Numerous types of stakes and clamps are used to hold the orchid in its pot when it has been transplanted and its roots are inadequate, by themselves, to anchor the plant. Figure 3-2 shows some samples of metal stakes. Bamboo stakes are also available.

Watering Accessories

Mastering the art of watering is one of the critical keys to success in orchid culture. These accessories deliver water, and in some cases fertilizer, gently and effectively.

Water breakers

Water breakers are attached to the end of a hose to diffuse the water and prevent it from washing out the orchid potting material (see Figure 3-4). They deliver a large volume of water, but in a very gentle way — and they work really well.

You can find water breakers that deliver different volumes and water patterns such as mist, fine shower, jet, or flood. Some watering heads can be dialed to whichever of these forms you want — very handy.

You’re usually better off choosing the water breaker that delivers the finest steam of water possible. This will be most useful for the broadest range of watering applications.

Figure 3-4: A common type of water breaker.

Water-flow regulators

Water-flow regulators are attached to the hose before the water breaker to regulate the volume of water. The simplest ones are manual on/off valves. I find the thumb or squeeze valves are easiest to use more precisely and determine the volume of water you want to deliver to your orchids (see Figure 3-5).

Figure 3-5: Thumb valves make watering easier.

Hoses

Buy the best-quality hose you can find. The better ones will not kink and will last much longer.

If hoses tend to get in the way, consider the newer “coil” hoses. They take up much less space and can be attached to a sink spigot. Again, buy the best grade you can find — the cheaper ones tend to kink very easily.

Watering cans

Many of the sprinkling or watering cans on the market are close to worthless for using on orchids. They deliver too much water too fast and are awkward to use in tight indoor spaces. The best type to use, for most situations, is one that holds X to 1 gallon (2 to 4 liters), has a long spout (so you can reach orchids in the back row), and has a removable water breaker (sometimes called a rose) on the end of its spout that delivers a very fine stream of water (see Figure 3-6). The watering can may be made of metal or plastic, but the water breaker should be made of metal, preferably a nonrusting one, like copper.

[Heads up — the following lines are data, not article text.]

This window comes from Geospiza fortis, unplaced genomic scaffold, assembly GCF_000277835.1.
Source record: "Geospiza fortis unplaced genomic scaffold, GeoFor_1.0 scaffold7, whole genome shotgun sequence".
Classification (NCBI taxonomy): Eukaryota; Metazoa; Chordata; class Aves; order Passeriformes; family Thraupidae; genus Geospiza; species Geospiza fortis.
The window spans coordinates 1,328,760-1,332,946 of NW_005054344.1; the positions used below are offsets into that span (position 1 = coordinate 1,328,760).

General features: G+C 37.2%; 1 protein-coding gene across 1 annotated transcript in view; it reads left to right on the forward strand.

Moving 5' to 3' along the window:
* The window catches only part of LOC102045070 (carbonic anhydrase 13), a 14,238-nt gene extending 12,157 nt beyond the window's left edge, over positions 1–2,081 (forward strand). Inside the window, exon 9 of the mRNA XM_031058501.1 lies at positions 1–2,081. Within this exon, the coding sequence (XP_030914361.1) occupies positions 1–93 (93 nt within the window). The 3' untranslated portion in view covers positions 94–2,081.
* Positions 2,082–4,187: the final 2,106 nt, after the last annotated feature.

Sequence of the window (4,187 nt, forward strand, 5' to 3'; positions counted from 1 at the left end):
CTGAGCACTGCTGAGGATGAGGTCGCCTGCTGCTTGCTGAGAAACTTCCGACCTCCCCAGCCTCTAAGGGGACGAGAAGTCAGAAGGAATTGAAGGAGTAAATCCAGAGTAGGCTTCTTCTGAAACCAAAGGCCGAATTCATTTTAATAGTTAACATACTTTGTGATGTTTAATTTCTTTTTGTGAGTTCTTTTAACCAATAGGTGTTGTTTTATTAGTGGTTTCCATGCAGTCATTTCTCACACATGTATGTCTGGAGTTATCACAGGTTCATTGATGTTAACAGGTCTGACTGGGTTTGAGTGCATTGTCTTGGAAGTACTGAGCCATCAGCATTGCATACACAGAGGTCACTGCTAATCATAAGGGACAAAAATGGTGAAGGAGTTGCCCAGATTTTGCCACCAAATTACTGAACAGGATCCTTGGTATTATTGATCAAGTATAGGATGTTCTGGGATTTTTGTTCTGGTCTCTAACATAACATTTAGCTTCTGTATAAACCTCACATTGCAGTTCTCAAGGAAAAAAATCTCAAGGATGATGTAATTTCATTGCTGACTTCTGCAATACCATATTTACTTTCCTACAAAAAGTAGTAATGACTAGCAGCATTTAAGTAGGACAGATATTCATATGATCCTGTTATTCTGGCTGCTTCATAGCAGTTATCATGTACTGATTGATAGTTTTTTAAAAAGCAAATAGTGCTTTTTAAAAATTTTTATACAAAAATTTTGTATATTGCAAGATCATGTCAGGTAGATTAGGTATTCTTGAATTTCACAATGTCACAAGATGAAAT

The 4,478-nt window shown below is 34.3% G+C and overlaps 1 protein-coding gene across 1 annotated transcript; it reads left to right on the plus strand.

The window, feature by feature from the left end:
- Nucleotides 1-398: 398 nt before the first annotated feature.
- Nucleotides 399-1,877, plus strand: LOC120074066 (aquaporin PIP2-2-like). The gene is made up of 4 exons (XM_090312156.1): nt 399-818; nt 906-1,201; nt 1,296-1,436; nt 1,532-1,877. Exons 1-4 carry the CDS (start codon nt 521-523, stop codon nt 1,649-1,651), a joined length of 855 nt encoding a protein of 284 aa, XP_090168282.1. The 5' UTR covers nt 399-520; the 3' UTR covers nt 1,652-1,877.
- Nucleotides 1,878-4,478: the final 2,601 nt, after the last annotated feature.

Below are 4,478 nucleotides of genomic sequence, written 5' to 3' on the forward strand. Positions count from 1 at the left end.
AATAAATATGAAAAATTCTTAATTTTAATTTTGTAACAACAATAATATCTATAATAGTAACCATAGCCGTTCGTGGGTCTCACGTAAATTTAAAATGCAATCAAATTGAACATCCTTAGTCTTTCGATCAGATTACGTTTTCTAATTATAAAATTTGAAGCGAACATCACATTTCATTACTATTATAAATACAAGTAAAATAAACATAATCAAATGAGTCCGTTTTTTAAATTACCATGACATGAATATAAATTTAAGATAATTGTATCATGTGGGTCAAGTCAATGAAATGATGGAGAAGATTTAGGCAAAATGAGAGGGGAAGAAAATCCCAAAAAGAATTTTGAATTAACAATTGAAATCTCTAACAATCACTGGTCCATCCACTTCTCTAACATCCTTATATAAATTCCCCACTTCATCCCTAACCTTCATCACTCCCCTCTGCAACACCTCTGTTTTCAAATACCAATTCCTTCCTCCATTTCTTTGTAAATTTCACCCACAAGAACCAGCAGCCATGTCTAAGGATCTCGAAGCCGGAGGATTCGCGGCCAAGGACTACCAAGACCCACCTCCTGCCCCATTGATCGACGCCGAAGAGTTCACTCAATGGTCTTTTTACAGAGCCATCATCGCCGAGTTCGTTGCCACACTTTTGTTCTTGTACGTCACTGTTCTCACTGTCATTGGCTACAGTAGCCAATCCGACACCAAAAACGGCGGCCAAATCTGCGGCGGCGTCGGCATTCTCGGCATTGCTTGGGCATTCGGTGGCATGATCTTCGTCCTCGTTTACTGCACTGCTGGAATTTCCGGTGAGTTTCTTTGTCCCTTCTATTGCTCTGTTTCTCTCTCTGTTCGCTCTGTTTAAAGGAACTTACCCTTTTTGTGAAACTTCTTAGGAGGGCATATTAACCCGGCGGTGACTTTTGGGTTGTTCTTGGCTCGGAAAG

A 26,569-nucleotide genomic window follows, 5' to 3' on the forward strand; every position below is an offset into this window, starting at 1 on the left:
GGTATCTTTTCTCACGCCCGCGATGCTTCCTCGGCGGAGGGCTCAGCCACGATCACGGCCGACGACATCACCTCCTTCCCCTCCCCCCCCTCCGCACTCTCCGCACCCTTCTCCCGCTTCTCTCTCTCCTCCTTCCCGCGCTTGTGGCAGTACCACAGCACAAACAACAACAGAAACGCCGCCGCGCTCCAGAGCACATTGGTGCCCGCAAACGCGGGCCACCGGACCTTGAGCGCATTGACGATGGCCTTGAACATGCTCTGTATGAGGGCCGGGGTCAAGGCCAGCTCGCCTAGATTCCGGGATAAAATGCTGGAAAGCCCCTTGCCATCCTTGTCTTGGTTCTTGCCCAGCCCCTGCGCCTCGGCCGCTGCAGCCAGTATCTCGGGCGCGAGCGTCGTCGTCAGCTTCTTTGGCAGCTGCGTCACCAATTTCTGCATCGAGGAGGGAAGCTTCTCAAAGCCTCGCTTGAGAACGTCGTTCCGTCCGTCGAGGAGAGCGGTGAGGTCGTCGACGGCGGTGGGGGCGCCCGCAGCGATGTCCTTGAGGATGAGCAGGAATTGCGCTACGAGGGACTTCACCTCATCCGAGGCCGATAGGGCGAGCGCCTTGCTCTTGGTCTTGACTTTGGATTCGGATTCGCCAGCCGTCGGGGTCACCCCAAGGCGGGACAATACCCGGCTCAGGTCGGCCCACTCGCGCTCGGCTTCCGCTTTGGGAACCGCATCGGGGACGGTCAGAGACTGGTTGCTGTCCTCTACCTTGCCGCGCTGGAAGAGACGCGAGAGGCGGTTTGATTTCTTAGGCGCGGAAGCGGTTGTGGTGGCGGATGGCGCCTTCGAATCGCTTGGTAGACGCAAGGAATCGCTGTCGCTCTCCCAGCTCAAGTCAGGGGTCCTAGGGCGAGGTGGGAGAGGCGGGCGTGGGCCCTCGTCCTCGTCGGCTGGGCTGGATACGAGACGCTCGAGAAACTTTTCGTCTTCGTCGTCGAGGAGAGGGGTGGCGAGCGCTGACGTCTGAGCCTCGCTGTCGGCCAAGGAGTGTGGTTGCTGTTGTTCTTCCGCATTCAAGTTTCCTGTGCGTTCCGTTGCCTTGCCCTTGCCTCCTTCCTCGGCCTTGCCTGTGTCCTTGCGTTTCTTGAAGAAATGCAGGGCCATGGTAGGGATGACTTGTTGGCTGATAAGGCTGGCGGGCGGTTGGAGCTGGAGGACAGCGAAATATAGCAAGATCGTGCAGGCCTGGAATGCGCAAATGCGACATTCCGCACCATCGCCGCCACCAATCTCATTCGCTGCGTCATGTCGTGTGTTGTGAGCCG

Figure 3-6: The most useful watering can is one with a long spout.

 

Sprayers and misters

You can use sprayers and misters for misting the orchids to temporarily increase the humidity, to clean the leaves, or for applying pesticides. If you’re going to use any chemicals in them, the plastic sprayers are less prone to being affected by these corrosive materials so they’re a better choice than metal ones.

One type of hand sprayer that I’ve found particularly effective for applying insecticides is a teat sprayer because its spray head points up instead of straight forward like standard sprayers. These are actually used to wash off cow udders (hence, the name), so they’re sold at farm-supply stores. But for orchid growers, they serve admirably to apply these chemicals to the undersides of leaves, where the bugs usually hang out (see Figure 3-7).

Figure 3-7: A teat sprayer has a nozzle that points up so you can reach under the leaves.

 

Fertilizer injectors

Commercial growers use a device called a fertilizer injector that “injects” into the water a small amount of water-soluble fertilizer each time the plant is watered. In this way, the orchids are constantly fed a very diluted amount of fertilizer instead of larger amounts every two weeks or so, as is frequently done. These units tend to be on the expensive side and may be a luxury item, unless you have quite a large number of orchids to fertilize.

A much cheaper way around this is to use a simple siphon mixer. Several brands are on the market, but they all work basically the same. You attach the siphon mixer to the spigot before the hose. A flexible hollow rubber tube is inserted into a concentrated solution of fertilizer. When the spigot is turned, a suction action created by the water flowing through the hose draws this concentrate through the tubing so it flows into the water in the hose and is diluted while it’s being applied to the orchid plants.